At the Facebook community event, Ramon had the pleasure of catching up with Chevalo Wilson De Briano, owner of Charleston Gourmet Burgers. At the event, the discussed the value of entrepreneurship and how Chevalo’s former career shifted from saving lives to serving others in a completely new and different way. Introducing Chevalo Wilson De Briano Chevalo is the owner of Charleston Gourmet Burgers. He was a first responder to 9/11 and continued to be a firefighter for many years after 2011 serving New York City. Chevalo served the community and truly enjoyed doing so. “I loved it, I saved lives. I was a paramedic, I loved it,” Chevalo praised his time with the New York Fire Department. Chevalo saved lives and lived a fulfilling, purpose-driven life, yet he wished he had become an entrepreneur sooner. Sure, there was the thrill of adrenaline running into danger to help others, but there was something missing. There was also the promise of a paycheck at the end of every pay period along with a comfortable pension that allowed Chevalo to relax and know that he had what he needed for him and his family to survive. After a certain point, Chevalo knew it was time to go after his dreams. An Entrepreneurial Mindset In becoming an entrepreneur, you are opening your world up to a vast new set of possibilities. You are realizing that there are options out there for business that you never thought of before, and you are opening yourself up to those options and the potential for growth in your brand. Chevalo says, “When you’re an entrepreneur, you have to reinvent yourself every single day. You have to come up with new ideas.” This is the type of creativity that Chevalo says he was longing for and missing in his previous career as a firefighter. He says in entrepreneurship, you use parts of your brain that you never had to use before. The daily hustle to build business and to grow as an entrepreneur is what gets Chevalo going. “If I would have known about being how exciting being…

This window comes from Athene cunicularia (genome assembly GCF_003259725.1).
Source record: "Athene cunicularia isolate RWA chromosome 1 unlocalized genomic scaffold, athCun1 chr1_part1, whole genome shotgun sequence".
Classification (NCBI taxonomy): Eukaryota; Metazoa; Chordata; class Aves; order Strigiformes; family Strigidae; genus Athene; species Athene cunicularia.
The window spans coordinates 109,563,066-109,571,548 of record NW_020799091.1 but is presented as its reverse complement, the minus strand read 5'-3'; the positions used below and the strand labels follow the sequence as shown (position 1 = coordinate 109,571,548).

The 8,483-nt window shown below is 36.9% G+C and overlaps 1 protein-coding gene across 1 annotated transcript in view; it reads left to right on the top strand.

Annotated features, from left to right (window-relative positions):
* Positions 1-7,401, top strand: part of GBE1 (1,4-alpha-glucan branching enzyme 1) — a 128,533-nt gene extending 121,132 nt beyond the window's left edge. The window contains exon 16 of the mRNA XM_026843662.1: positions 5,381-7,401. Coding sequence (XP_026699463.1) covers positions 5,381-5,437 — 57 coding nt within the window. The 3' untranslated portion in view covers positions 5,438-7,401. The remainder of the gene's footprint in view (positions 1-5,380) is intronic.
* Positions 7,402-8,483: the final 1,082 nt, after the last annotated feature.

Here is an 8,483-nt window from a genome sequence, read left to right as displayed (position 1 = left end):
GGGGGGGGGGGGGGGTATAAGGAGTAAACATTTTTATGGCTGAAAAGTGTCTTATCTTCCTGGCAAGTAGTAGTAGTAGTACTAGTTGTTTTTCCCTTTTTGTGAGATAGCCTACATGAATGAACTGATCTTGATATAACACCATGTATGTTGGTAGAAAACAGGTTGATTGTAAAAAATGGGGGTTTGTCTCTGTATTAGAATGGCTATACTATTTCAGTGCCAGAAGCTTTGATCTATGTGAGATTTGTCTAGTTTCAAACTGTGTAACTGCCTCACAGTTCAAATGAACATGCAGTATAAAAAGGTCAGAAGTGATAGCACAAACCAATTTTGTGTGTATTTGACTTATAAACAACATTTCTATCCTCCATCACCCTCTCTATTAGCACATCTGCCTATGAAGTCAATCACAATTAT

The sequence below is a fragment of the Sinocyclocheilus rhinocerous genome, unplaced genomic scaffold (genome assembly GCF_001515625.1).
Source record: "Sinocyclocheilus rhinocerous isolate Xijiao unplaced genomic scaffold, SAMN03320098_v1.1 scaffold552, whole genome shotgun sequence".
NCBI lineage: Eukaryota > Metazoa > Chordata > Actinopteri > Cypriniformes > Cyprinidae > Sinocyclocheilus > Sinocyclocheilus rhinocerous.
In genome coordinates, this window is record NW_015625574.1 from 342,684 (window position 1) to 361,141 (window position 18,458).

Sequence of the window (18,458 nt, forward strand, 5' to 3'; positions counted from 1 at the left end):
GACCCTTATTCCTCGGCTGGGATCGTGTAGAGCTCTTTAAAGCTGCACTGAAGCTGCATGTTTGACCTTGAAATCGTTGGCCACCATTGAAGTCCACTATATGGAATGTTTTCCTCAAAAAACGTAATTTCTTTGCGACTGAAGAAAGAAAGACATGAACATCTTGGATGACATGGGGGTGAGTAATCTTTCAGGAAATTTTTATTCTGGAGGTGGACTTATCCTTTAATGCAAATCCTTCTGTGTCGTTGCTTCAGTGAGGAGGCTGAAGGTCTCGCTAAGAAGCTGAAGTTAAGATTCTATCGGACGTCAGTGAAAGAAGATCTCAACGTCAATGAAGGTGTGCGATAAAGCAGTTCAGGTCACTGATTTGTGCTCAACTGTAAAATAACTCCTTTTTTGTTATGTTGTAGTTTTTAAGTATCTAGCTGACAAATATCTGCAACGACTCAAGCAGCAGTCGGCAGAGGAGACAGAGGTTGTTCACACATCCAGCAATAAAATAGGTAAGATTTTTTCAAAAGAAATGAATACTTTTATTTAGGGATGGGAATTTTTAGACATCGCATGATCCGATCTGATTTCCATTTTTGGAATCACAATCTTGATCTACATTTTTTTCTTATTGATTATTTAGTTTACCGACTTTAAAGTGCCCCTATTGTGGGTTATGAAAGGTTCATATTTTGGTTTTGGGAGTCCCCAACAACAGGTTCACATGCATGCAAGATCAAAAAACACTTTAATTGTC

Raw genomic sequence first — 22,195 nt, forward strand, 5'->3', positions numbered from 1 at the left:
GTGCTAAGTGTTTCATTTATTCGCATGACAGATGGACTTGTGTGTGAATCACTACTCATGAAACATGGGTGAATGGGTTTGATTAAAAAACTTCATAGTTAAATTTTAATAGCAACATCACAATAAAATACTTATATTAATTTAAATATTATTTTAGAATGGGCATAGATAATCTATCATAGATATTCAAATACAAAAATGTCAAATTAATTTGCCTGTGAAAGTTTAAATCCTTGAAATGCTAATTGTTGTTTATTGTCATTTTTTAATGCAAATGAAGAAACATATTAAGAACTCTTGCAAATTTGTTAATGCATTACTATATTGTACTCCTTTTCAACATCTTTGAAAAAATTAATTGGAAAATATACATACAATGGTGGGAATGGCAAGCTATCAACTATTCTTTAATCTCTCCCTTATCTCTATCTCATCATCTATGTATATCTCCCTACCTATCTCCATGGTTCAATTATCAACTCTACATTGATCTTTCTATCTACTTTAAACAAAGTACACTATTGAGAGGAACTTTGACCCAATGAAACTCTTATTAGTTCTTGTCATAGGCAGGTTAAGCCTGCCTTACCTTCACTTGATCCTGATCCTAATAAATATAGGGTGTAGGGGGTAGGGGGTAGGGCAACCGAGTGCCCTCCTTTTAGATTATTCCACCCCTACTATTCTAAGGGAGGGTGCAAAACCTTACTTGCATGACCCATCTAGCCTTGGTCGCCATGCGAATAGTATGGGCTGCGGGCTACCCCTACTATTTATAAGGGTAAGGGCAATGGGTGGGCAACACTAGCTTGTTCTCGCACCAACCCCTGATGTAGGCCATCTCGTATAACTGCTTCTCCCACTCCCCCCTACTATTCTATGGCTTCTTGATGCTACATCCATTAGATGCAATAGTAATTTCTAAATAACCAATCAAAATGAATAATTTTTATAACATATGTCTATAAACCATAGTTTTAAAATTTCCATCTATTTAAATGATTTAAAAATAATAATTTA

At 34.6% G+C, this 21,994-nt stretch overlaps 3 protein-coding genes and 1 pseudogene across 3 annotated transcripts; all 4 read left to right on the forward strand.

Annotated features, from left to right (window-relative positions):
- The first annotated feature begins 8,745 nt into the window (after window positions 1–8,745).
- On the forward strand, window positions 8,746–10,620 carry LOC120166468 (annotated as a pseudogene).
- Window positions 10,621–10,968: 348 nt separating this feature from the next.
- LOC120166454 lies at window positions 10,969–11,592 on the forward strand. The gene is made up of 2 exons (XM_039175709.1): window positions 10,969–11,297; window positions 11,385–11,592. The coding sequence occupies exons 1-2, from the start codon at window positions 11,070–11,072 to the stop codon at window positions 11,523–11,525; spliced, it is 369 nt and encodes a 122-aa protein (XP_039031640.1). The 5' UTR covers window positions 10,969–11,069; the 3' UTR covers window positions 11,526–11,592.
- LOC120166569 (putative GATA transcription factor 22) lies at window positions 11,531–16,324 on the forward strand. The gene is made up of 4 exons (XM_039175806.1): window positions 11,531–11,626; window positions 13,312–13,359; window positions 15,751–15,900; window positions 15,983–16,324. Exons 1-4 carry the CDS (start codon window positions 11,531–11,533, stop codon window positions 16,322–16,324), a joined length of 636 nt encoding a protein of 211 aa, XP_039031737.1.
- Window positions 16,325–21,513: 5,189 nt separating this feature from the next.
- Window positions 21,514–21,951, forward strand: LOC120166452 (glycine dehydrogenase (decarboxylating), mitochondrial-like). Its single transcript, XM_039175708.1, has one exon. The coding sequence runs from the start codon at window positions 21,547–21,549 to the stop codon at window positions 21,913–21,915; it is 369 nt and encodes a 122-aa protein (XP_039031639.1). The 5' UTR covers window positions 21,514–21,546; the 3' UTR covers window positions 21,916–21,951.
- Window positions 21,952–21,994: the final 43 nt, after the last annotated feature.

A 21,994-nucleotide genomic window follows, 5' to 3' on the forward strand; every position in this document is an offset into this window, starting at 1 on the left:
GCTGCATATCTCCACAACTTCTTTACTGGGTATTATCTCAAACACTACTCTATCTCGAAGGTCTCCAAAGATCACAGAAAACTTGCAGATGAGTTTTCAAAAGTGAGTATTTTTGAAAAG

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Loads of SME’s that are not tech friendly are naturally apprehensive about automation preferring to do business the old-fashioned way. Successful business practice doesn’t always include profit margins, it also… Read more » The post Automation and Creativity: The Duelling Cornerstones of Successful Business appeared first on Noobpreneur.com.
Fostering creativity in the workplace can be challenging, but it’s doable. Business leaders are starting to realise the importance of offering employees the skills and tools they need to thrive in this new world of work– otherwise, they run the risk of high staff turnover and an unproductive, unhappy workplace. There are many ways for The post How to use technology and space to spark employee creativity appeared first on Small Business.
No matter how creative you are, there are days when it feels as though the right side of your brain has switched itself off. This can feel frustrating, but especially so when your work requires you to have an innovative, forward-thinking mind—how can you embody that ideal without creativity on your side? Fortunately, there are […] The post How to Tap Into Your Creativity (When It Feels Like You Don’t Have Any) appeared first on The Work at Home Woman.